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Stanford sailing seeks strong start in individual events
Stanford sailing will look to continue its strong start at the Hatch Brown Regatta in Boston with singlehanded conference championships this weekend. (KRISTEN STIPANOV/The Stanford Daily)

Stanford sailing seeks strong start in individual events

Stanford sailing is set to kick off its 2015-16 season with a number of familiar obstacles in front of it.

As in most years, the team faces the daunting challenge of replacing some of the best talent in the country. New names will have to step up in order to fill the shoes of skippers like Kieran Chung and Hans Henken and crews like Haley Kirk.

Also like in other years, the Cardinal will have to fight their geographic disadvantage. College sailing remains an East Coast-dominated sport, and Stanford will likely get fewer chances to race against top-tier competition than some other schools in the country.

Yet even though the Cardinal may not have magically dodged the barriers in their path, there is plenty of reason to be optimistic about the team’s chances of reaching its perpetual goal of bringing home an elusive national title to The Farm.

For one, Stanford is still probably the best-placed program in the country to qualify for these championship events. The team astoundingly hasn’t fallen from the top spot in the Pacific Coast Collegiate Sailing Conference since 2005, and there’s little to suggest any massive upheaval is presently in the works.

Similarly, the athletes returning to Redwood City this season appear as prepared as ever to lead the team to impressive accomplishments. Stanford coach John Vandemoer has continually brought top classes to The Farm, and many of the team’s younger members have already begun making an impact.

Much, of course, will need to happen for any big dreams to be realized. But with five seniors on the team’s roster and the major national championships – women’s fleet racing, coed fleet racing and team racing – set to take place in San Diego, this year may present a prime opportunity for the team to build upon its status as one of the top programs in the country.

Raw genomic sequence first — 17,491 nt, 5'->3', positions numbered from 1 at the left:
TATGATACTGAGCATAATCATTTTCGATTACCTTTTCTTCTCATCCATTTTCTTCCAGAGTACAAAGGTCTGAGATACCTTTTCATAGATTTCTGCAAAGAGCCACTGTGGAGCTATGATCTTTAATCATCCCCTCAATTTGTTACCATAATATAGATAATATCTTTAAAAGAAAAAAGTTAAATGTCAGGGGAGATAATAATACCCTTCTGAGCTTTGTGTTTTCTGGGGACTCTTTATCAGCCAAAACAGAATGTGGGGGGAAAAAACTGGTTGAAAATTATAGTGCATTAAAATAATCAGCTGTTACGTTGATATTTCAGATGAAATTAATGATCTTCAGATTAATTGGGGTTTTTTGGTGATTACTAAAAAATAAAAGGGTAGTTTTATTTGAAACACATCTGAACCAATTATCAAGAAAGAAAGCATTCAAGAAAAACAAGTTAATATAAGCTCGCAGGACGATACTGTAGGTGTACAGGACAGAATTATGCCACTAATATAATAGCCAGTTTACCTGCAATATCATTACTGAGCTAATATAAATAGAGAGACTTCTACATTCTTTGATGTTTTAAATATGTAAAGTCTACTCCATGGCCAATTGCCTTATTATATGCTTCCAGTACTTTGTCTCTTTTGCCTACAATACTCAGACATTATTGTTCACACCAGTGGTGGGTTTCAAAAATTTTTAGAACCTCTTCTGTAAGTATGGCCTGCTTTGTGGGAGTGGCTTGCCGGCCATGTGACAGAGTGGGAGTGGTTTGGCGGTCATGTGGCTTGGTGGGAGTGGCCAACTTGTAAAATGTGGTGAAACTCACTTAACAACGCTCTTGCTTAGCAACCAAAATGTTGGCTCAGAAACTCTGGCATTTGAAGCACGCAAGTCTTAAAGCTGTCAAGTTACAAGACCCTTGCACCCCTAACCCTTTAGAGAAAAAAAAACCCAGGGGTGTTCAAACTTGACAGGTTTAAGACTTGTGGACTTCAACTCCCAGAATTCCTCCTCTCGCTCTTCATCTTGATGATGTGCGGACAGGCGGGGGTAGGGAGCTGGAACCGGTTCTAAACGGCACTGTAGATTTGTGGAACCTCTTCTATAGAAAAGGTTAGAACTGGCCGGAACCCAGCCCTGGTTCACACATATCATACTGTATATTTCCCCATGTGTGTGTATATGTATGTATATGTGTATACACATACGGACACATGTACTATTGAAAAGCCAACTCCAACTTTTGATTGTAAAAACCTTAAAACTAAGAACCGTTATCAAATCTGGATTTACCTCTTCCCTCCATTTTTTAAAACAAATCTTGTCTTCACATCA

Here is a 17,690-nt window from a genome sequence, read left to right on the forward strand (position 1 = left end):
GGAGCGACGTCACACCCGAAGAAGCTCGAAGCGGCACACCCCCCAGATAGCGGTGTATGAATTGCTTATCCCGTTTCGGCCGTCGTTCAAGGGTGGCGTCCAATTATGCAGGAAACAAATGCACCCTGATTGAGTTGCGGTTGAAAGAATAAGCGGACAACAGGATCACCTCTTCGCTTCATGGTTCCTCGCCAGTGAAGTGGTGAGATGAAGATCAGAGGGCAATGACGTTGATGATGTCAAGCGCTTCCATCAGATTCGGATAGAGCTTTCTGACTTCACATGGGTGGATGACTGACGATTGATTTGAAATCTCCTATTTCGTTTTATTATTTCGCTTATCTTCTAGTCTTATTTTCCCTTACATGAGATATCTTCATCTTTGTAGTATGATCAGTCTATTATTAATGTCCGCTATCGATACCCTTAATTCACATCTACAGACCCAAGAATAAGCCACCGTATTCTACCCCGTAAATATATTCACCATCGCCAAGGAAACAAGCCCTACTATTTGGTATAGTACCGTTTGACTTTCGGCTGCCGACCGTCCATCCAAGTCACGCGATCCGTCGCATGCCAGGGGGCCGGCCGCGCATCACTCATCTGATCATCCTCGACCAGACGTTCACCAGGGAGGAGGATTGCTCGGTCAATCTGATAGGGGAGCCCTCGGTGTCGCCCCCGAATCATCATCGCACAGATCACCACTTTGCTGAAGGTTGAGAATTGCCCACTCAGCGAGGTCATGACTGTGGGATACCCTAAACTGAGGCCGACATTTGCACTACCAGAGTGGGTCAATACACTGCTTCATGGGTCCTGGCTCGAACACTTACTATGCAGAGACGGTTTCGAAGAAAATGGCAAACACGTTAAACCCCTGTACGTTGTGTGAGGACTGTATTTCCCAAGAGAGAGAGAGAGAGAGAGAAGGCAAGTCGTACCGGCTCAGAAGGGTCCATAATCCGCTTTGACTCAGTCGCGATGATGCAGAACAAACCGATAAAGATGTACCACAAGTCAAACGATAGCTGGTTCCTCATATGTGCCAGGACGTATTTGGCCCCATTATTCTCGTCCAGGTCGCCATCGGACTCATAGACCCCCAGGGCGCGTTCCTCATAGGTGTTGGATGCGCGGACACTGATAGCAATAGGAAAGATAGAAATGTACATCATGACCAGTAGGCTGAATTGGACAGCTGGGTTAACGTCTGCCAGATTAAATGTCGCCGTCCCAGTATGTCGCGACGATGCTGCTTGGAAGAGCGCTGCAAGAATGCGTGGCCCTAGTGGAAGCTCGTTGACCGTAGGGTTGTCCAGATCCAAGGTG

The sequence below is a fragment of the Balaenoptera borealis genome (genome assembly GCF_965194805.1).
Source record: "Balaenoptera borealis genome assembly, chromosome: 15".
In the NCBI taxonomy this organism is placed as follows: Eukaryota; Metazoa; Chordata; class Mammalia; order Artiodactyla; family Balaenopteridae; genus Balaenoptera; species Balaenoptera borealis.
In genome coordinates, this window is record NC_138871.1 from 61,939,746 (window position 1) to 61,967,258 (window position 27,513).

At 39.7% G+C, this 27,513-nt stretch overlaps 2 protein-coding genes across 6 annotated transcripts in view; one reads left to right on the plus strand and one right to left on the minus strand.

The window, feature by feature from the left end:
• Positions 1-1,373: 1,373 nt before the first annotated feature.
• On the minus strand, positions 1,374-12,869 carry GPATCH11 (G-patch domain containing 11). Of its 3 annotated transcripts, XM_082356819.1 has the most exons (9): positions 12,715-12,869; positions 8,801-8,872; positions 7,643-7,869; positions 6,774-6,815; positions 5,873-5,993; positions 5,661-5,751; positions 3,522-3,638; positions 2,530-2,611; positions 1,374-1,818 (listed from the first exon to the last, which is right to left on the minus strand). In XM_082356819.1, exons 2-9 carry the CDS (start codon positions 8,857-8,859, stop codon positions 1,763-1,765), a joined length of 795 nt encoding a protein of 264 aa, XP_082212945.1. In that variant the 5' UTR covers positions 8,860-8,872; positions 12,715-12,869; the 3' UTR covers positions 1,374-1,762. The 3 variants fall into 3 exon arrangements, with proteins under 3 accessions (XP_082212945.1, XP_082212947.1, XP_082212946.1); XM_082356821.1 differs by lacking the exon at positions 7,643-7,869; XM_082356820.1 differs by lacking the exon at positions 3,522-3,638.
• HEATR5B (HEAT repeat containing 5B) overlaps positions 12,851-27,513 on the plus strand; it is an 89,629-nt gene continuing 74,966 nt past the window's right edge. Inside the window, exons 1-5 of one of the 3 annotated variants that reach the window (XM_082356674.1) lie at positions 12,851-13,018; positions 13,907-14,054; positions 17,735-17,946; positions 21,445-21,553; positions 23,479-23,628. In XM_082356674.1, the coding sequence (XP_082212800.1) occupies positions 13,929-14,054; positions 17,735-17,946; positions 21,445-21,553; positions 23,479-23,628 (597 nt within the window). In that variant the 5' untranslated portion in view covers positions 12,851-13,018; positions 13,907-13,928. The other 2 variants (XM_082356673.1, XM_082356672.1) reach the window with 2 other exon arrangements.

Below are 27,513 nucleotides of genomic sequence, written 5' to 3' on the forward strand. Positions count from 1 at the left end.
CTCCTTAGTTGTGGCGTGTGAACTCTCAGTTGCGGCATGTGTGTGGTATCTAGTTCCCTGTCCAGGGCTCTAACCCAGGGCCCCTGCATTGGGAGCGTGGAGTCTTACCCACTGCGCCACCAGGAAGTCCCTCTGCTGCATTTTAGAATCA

The season technically started last weekend, with three boats competing at the Hatch Brown trophy on the Charles River in Boston, Massachusetts. The team came in seventh out of 18, anchored by a strong Division C performance from junior Lily Katz that landed her just two points off the lead.

The most important races kick off in a few days, however, beginning with the men’s and women’s conference singlehanded championships. These determine which boats get to represent the school at the national singlehanded championships in Virginia this November.

Sophomore Luke Muller won the men’s event as a freshman last year and will likely look to repeat his success in Long Beach this weekend. Meanwhile, sophomore Haley Fox should hope to edge her way into qualification after landing just outside the top two in 2014.

These events are not “team” events, and victory is typically more of an individual honor than a reflection on the program at large. Still, an impressive showing by Stanford’s skippers could allow the Cardinal to demonstrate their depth and set the tone for races to come.

The team has a long way to go before it can even begin thinking about its major national championship qualification campaign next April. In the meantime, however, sailing should continue to quietly impress and put itself in a good position to make headlines this spring.

Contact Andrew Mather at amather ‘at’ stanford.edu.

About Andrew Mather

Andrew Mather is a senior studying symbolic systems and economics. Growing up a devout Clippers and Iowa Hawkeyes fan in the suburbs of Los Angeles, Mather grew accustomed to watching his favorite programs snatch defeat from the jaws of victory. He brings this nihilistic pessimism to The Daily, where he occasionally feels a strong sense of déjà vu while covering basketball, football and golf.